Blockbuster Council Motion Tuesday
Most Lowell City Council motions are noncontroversial, but every so often one with far-reaching implications is served up. Such will be the case Tuesday night when councilors take up a joint motion by Vesna Nuon and Ed Kennedy. The motion requests the City Manager to “encourage the City Solicitor to engage in mediation with plaintiffs currently scheduled for December 18, 2018 in a good faith effort to resolve the lawsuit in a timely and reasonable fashion which resolution should include a proposed modification of the city’s existing electoral system from an at large system to a hybrid district and at large system.”
Here’s what that means, translated from motion-speak:
There is a lawsuit now pending against the city of Lowell in the U.S. District Court in Boston by a dozen Lowell citizens who allege that the city’s method of electing city councilors in which all nine are elected by a majority vote of all the registered voters of Lowell violates the Federal Voting Rights Act of 1965 by diluting the vote of minority residents of the city.
At one level, “majority rule” sounds like a fair system and, if the election was for only a single seat (an elected mayor, for example), it would be fair. But the plaintiffs allege that where every seat in every election always goes to the majority, then the minority has no meaningful say in the outcome of the election. This, the plaintiffs claim, violates the Voting Rights Act.
This case has been pending in court for more than a year. A week from Tuesday, the parties are scheduled to participate in mediation in an attempt to settle the lawsuit. If it is not settled, the case will go to trial sometime in 2019.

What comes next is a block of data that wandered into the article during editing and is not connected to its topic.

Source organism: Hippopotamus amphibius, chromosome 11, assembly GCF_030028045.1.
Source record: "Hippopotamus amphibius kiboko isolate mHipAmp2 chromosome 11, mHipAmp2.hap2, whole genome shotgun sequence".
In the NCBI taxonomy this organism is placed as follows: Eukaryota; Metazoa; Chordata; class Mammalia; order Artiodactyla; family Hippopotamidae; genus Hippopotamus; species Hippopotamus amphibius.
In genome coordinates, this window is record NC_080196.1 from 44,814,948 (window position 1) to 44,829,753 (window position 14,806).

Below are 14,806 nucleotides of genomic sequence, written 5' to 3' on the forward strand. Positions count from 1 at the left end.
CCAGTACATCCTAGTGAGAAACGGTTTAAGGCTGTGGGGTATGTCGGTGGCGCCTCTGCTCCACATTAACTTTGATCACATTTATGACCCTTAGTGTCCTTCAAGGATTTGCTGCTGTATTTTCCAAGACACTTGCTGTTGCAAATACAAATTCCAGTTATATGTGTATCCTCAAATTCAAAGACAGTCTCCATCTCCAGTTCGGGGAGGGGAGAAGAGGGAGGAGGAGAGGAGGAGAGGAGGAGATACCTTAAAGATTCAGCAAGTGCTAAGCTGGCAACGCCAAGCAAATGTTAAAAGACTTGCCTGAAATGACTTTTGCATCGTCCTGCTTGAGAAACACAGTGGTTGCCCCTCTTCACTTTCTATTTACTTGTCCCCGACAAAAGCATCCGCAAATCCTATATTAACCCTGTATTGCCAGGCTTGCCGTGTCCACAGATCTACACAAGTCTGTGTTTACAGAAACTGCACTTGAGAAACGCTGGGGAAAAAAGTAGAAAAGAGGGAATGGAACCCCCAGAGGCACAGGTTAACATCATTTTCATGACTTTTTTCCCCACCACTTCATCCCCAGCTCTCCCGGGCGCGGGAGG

At about the same time as this court case was filed, the city council created an ad hoc subcommittee to study the city’s method of electing councilors. That subcommittee is chaired by Vesna Nuon and its two other members are Ed Kennedy and John Leahy. Since its formation, the subcommittee has held numerous public ‘listening sessions’ around the city at which members of the public have been given the opportunity to share their opinions of the city’s method of electing councilors with the members of the subcommittee.
According to the agenda online for this coming Tuesday’s council meeting, the subcommittee will share its final report during the subcommittee reports section of the agenda.
While we don’t know for sure what the findings and recommendation of the subcommittee will be, the related motion (cited above) by two of its members, gives a good indication of what the two of them will recommend to the full council.
That suggestion – in the form of their joint motion – is to adopt what’s called a “hybrid” system of election which would feature some combination of councilors elected at-large (meaning, elected by the entire city) and district councilors (meaning, those councilors would only be elected by the residents of their designated district).